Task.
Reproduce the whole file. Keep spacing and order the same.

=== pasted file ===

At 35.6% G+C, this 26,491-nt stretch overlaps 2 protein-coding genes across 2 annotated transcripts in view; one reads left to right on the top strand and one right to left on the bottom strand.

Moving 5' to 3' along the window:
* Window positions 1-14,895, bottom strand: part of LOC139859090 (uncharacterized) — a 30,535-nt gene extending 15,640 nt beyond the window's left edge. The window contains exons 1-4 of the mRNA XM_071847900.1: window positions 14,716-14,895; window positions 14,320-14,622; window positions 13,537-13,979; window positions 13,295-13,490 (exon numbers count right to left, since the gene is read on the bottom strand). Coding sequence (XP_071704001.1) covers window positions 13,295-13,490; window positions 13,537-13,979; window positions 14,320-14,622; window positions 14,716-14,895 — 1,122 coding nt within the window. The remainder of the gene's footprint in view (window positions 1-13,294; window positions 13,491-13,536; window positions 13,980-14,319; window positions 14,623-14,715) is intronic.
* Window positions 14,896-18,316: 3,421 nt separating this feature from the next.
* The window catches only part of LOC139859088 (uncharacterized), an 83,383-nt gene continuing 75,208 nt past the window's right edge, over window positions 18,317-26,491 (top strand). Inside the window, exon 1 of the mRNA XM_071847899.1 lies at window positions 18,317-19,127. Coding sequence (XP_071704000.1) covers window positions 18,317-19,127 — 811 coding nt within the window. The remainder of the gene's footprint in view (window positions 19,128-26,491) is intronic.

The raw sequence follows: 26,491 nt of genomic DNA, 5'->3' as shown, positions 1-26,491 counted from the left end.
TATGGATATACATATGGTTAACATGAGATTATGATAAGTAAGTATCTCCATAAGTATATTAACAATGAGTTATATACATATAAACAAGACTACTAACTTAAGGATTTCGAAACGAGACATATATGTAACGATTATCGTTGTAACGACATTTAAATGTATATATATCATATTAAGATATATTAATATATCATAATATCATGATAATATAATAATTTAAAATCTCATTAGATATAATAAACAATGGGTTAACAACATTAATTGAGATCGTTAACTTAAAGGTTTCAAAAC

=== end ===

At 35.6% G+C, this 26,491-nt stretch overlaps 2 protein-coding genes across 2 annotated transcripts in view; one reads left to right on the top strand and one right to left on the bottom strand.

Moving 5' to 3' along the window:
* Window positions 1-14,895, bottom strand: part of LOC139859090 (uncharacterized) — a 30,535-nt gene extending 15,640 nt beyond the window's left edge. The window contains exons 1-4 of the mRNA XM_071847900.1: window positions 14,716-14,895; window positions 14,320-14,622; window positions 13,537-13,979; window positions 13,295-13,490 (exon numbers count right to left, since the gene is read on the bottom strand). Coding sequence (XP_071704001.1) covers window positions 13,295-13,490; window positions 13,537-13,979; window positions 14,320-14,622; window positions 14,716-14,895 — 1,122 coding nt within the window. The remainder of the gene's footprint in view (window positions 1-13,294; window positions 13,491-13,536; window positions 13,980-14,319; window positions 14,623-14,715) is intronic.
* Window positions 14,896-18,316: 3,421 nt separating this feature from the next.
* The window catches only part of LOC139859088 (uncharacterized), an 83,383-nt gene continuing 75,208 nt past the window's right edge, over window positions 18,317-26,491 (top strand). Inside the window, exon 1 of the mRNA XM_071847899.1 lies at window positions 18,317-19,127. Coding sequence (XP_071704000.1) covers window positions 18,317-19,127 — 811 coding nt within the window. The remainder of the gene's footprint in view (window positions 19,128-26,491) is intronic.

The raw sequence follows: 26,491 nt of genomic DNA, 5'->3' as shown, positions 1-26,491 counted from the left end.
TATGGATATACATATGGTTAACATGAGATTATGATAAGTAAGTATCTCCATAAGTATATTAACAATGAGTTATATACATATAAACAAGACTACTAACTTAAGGATTTCGAAACGAGACATATATGTAACGATTATCGTTGTAACGACATTTAAATGTATATATATCATATTAAGATATATTAATATATCATAATATCATGATAATATAATAATTTAAAATCTCATTAGATATAATAAACAATGGGTTAACAACATTAATTGAGATCGTTAACTTAAAGGTTTCAAAAC